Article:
How can we reimagine a personal profile on the web? We asked this question in relation to the peer to peer web and created an activity for the summit attendees to imagine this for themselves. We thought clicking through one’s website could be similar to walking through rooms with varying levels of intimacy within physical spaces like our homes. What is a place that someone inhabits and builds for themselves, and how does it feel to connect this place with others to build a metaphorical neighborhood, forest, or galaxy?
During our workshop, we presented these ideas, gave a brief introduction and demo of Beaker Browser, and let people begin their own P2P2P2P site by customizing our source site. Participants filled out our worldbuilding worksheet to inspire ideas on what to include on their website, and then they added in their worksheet answers to further customize their P2P2P2P site. Finally, we attempted to make a webring by standing in a circle, connecting with peers on either side and then later linking to their fellow P2P2P2P site.
You can see how we introduced this concept with our presentation, imagine your own place on the peer to peer web with our worksheet, and consider making your own P2P2P2P site with our source site: dat://ccf84a6f345f0b2c978067262da642d7ccd10c68e68d79f956fc1a117c901e8d.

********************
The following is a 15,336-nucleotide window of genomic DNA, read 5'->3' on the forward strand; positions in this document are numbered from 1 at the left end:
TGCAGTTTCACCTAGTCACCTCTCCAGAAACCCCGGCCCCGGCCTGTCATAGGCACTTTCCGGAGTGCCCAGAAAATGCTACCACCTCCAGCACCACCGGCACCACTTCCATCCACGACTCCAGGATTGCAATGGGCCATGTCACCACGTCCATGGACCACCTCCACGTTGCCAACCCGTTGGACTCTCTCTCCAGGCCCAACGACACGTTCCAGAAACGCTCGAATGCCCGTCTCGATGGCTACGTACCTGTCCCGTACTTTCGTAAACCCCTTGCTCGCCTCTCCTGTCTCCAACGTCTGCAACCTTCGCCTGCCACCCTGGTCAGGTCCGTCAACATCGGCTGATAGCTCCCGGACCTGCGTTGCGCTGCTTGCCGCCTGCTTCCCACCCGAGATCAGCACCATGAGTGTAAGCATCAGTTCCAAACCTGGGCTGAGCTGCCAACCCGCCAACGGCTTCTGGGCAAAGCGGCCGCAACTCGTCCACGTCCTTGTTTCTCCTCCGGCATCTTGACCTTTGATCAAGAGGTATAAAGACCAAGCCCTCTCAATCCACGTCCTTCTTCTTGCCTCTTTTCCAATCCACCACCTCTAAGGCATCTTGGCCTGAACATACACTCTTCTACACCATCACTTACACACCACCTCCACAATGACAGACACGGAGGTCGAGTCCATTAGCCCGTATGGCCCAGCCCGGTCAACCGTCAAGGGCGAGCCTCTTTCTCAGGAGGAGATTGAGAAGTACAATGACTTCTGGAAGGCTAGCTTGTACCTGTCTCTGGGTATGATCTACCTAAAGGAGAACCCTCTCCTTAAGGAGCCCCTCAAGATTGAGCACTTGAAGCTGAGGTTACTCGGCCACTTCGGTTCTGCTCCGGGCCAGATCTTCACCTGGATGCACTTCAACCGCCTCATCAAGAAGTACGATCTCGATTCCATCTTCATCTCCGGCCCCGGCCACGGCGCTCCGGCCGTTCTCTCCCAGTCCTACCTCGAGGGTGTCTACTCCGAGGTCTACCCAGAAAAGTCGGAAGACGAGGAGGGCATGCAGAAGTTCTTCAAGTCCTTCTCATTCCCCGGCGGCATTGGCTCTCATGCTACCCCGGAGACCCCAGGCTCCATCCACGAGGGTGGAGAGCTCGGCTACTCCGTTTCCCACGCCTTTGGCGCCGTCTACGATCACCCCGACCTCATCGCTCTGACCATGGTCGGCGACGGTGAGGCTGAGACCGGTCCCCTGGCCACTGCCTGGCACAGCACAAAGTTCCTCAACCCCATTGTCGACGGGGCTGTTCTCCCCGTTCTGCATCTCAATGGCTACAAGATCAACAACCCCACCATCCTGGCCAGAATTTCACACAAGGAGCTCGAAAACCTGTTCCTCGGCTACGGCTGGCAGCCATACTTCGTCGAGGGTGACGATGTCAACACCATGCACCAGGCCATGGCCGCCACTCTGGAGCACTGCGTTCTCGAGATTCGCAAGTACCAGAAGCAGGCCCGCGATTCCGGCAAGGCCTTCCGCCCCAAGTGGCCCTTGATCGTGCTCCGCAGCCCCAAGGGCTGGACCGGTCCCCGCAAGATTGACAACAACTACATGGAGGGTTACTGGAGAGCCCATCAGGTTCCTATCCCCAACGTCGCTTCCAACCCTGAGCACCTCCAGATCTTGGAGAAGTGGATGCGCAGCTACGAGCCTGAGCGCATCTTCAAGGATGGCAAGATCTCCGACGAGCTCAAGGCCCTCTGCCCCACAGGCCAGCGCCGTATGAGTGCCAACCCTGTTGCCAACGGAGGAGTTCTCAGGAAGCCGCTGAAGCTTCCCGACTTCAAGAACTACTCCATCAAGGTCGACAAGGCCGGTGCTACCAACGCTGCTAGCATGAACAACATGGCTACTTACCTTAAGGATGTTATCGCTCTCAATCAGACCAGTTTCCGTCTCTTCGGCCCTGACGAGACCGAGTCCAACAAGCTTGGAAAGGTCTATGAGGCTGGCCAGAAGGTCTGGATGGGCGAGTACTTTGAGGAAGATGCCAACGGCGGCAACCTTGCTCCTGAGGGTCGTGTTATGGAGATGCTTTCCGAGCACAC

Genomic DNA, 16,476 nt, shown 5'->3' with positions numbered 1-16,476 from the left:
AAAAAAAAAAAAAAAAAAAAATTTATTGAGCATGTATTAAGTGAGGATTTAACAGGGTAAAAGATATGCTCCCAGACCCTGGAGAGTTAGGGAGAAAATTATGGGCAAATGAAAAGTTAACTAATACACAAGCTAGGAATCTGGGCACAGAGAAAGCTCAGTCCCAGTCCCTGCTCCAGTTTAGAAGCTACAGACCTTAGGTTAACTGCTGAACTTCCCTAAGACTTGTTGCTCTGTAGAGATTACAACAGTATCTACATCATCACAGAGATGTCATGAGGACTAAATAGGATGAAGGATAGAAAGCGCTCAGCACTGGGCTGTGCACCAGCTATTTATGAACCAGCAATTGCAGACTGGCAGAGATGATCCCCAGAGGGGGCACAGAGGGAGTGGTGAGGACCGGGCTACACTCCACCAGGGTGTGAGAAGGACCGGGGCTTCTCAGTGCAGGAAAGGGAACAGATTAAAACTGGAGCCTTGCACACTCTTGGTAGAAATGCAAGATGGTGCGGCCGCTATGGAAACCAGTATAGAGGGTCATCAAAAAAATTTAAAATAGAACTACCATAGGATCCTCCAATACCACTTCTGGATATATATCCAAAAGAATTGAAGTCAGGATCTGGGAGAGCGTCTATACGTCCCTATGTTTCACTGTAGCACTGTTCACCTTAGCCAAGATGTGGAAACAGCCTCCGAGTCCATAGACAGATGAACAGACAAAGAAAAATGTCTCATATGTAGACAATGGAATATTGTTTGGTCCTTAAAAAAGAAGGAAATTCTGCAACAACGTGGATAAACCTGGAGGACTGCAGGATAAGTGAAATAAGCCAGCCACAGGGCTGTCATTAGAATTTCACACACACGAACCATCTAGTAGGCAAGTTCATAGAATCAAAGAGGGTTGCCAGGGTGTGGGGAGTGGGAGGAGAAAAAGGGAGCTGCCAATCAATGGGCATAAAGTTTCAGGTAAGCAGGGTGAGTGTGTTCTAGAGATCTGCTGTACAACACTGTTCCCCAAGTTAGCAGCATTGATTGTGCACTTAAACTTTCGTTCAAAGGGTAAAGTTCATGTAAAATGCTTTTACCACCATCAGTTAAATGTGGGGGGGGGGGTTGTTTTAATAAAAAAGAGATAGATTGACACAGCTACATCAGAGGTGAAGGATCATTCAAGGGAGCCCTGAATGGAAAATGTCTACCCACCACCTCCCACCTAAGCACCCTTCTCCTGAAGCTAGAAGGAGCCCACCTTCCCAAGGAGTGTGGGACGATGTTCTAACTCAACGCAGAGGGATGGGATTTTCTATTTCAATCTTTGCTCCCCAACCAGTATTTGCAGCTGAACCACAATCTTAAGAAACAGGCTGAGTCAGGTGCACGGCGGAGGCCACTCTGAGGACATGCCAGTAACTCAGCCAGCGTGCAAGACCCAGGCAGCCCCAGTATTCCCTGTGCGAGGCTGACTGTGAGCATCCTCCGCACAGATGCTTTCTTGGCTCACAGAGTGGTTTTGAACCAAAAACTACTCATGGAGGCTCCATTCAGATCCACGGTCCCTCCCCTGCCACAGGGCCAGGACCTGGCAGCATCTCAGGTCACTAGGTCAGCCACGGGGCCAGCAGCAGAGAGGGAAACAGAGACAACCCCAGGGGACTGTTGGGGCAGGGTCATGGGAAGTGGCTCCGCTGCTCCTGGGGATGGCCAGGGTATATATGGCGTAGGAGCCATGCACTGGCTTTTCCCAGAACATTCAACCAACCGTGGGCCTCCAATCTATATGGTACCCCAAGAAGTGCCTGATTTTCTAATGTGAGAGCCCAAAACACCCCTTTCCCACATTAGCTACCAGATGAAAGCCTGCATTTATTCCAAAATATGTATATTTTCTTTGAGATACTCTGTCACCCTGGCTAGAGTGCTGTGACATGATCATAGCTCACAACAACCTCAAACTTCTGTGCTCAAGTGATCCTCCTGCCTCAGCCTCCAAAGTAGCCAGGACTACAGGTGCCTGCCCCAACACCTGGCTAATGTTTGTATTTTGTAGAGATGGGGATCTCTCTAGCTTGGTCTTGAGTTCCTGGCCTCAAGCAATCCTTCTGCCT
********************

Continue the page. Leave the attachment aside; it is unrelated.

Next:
(Note: You will need Beaker Browser in order to view this site running on the dat protocol.)
Related videos from the summit
Laurel Schwulst currently teaches interactive design at Yale University and maintains Beautiful Company, a design practice. Previously, she was creative director of The Creative Independent and worked at the New York-based design studio Linked by Air. Most recently, she's excited about the potential of the peer to peer web in the context of creative self-publishing.
Videos from the summit:
Kyle Mock is a fan of distributed web technology who studied painting and drawing at California College of the Arts. From DAT sites to chatrooms, he explores ways to enable more people to build and own their own communities online. As a self-taught designer, his vision is to make open web technologies easier to use and understood by less technical audiences.